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Some Hardy Vines


Whether theyíre trained on a trellis or arbor, or allowed to clamber over garden sheds and up trees, the hardy vines are a valuable addition the landscape. Leading our eyes upward, they add a different dimension to gardens. When it comes to plants, we have many choices among the hardy vines. Some are herbaceous perennials, while others may be more woody-like. All of the ones discussed below are hardy to zone 5.

There has been much controversy about the invasive Oriental bittersweet. For our landscapes, the American bittersweet is an excellent alternative. This native features small, yellow blooms in the summer months. These are noted for their fragrance. The vines can extend to 35 feet. During the fall, the brilliant orange fruits ripen, and are enjoyed by birds. For fruit production, you need to plant both male and female plants just as you do with hollies. The American bittersweet does well in both full sun and partial shade. This fast growing vine will need pruning. A twining plant, it needs a strong support.

The Boston ivy is known more for its foliage than its blossoms. The finely cut foliage can provide lovely green color in sun and partial shade. During the fall, the foliage displays fiery tones of orange and red. This clinging vine will grow in most any soil. Unlike some vines, it will not need any training to its support. Fast growing, this plant has tendrils. It can be pruned in summer to shape and remove any damaged growth.

The clematis is one of the most popular vines. Among these, the Jackman clematis is noted for its oversized blooms, which can be up to 7 inches wide. Typically these will be violet-purple, and open in mid-summer. Jackman clematis has bright green foliage. During the fall, it features plume-like seed heads that are very attractive. This plant can reach 10 feet in length. It prefers full sun. During the spring, prune it before the new growth begins. Leave a strong pair of buds at the base of the stems. This plant needs support. The thin stems will wrap themselves around whatever is provided. Clematis requires a moderately moist soil with good drainage. Place mulch around it for this plant prefers that its roots remain cool. Unfortunately, the Jackman clematis is subject to a rather serious disease known as clematis wilt. If this strikes, remove and destroy all the affected parts.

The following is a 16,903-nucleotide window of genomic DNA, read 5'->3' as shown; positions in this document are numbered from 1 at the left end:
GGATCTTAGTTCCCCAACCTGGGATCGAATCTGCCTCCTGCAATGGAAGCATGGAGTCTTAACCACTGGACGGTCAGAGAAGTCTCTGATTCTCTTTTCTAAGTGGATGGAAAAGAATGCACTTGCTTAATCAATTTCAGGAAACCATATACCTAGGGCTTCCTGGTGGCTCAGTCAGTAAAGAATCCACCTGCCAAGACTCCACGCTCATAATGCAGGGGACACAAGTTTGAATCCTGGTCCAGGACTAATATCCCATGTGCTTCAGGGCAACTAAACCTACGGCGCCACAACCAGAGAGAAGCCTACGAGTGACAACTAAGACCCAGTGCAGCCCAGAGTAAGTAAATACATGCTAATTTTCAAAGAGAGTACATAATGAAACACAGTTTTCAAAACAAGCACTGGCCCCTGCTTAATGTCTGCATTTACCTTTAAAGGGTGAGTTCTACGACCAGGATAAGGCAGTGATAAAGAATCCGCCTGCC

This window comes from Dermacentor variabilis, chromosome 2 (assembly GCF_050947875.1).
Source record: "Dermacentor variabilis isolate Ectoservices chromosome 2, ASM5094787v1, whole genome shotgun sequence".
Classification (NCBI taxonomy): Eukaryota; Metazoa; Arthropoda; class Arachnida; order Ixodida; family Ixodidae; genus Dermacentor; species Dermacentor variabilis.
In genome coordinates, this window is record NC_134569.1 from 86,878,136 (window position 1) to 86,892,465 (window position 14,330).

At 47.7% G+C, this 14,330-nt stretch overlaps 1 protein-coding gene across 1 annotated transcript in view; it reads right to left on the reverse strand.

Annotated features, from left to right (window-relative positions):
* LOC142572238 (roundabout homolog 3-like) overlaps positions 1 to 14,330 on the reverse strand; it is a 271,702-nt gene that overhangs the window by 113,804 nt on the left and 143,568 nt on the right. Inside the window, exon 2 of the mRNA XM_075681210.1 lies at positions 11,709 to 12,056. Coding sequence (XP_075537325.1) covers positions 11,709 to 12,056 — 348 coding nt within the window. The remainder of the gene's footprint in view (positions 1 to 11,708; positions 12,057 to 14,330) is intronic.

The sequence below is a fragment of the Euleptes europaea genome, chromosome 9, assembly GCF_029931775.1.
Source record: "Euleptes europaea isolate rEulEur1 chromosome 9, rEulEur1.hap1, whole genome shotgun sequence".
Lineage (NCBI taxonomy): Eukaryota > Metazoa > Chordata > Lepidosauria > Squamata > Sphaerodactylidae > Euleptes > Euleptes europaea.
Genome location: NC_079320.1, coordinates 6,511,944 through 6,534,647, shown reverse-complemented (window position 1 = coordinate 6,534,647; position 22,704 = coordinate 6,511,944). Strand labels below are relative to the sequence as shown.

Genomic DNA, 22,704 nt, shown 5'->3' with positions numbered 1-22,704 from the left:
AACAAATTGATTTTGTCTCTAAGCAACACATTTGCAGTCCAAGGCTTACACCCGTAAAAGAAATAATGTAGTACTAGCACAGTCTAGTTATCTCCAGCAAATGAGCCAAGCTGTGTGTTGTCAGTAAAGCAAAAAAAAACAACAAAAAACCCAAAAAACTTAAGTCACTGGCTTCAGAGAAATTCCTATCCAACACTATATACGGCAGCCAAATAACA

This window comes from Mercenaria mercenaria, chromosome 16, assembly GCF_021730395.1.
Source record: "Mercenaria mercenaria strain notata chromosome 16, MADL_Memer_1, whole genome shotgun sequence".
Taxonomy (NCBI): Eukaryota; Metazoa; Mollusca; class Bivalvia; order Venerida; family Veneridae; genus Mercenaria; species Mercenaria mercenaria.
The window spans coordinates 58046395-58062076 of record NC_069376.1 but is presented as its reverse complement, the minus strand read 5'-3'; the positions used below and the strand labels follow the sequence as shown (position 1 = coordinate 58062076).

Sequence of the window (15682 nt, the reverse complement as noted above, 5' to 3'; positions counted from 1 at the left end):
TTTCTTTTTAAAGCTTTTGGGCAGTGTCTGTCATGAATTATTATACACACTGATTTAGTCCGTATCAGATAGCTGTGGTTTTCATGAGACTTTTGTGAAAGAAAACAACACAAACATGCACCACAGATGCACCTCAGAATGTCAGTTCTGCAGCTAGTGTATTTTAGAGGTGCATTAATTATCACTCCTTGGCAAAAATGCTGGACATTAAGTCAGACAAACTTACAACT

The anemone clematis is a spring flowering species. This has fragrant blossoms in shades of white, pink, and purple. These may be up to 2 inches wide. During the fall, the anemone clematis is noted for its feathery seed heads. The new growth is tinged with purple. This vine can reach 30 feet in length. Preferring full sun, the anemone clematis is fast growing with twining stems. It prefers an evenly moist, fertile, well drained soil. During the summer prune the current seasonís growth to 2-3 buds after it flowers. Attach the stems to the support. Hard winters can sometimes damage the flower buds.

The Italian clematis has nodding, saucer-shaped flowers. Up to 2Ĺ inches across, these are deep purple with striking green stamens. The Italian clematis reaches 15 feet in length, and does best in full sun. This vigorous vine is easy to grow. It blooms on the current seasonís growth. An excellent climber, it is not subject to clematis wilt. Prune back to 6-12 inches above the ground every couple years sometime between late winter and early spring.

The climbing hydrangea is a woody-like vine. This features 10 inch wide clusters of white blooms, usually in mid-June. The reddish bark tends to shred. This large vine can grow from 40 to 75 feet in length. It prefers full sun to shade. The climbing hydrangea needs a moderately moist, well drained soil.

Dutchmanís pipe is a sight to behold. It has small blooms that are often hidden among the foliage. Sometimes mottled, these come in shades of brown, yellow, and purple. This plant is noted for its oversized, bold, heart-shaped foliage. The vigorous vines can be 15 to 30 feet in length. It should be trimmed after flowering, and grows in most any moist, fertile soil. This twining vine needs training to it support. It grows well in both full sun and partial shade.

English ivy is often used as a ground cover. However, it can also be trained as a vine. The attractive, shiny foliage is evergreen, and is often variegated. In some cases, the plants will have ornamental fruits. Under good growing conditions, the stems can be 30-90 feet in length. This fast growing plant has aerial climbing roots. It does best if it is trimmed annually, especially if the winter sun burns the foliage.

The five leaf akebia isnít a commonly grown species. This plant has intriguing blooms during the spring, but they are often hidden by the foliage. These fragrant flowers are chocolate-purple, and are over an inch wide. Mostly the plant is grown for its very lean bluish-green foliage. During the fall, it will have sausage-shaped fruits. Depending on the hardiness zone, the five leaf akebia will be either deciduous or semi-evergreen. The stems can reach 15 to 30 feet in length. It grows well in sun and partial shade. Resistant to most pests, this twining vine requires some training. Though very little pruning is usually needed, five leaf akebia can be tidied up during the summer. This vigorous, fast growing plant is suited to both dry and moist soils.

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Content copyright © 2014 by Connie Krochmal. All rights reserved.
This content was written by Connie Krochmal. If you wish to use this content in any manner, you need written permission. Contact Connie Krochmal for details.

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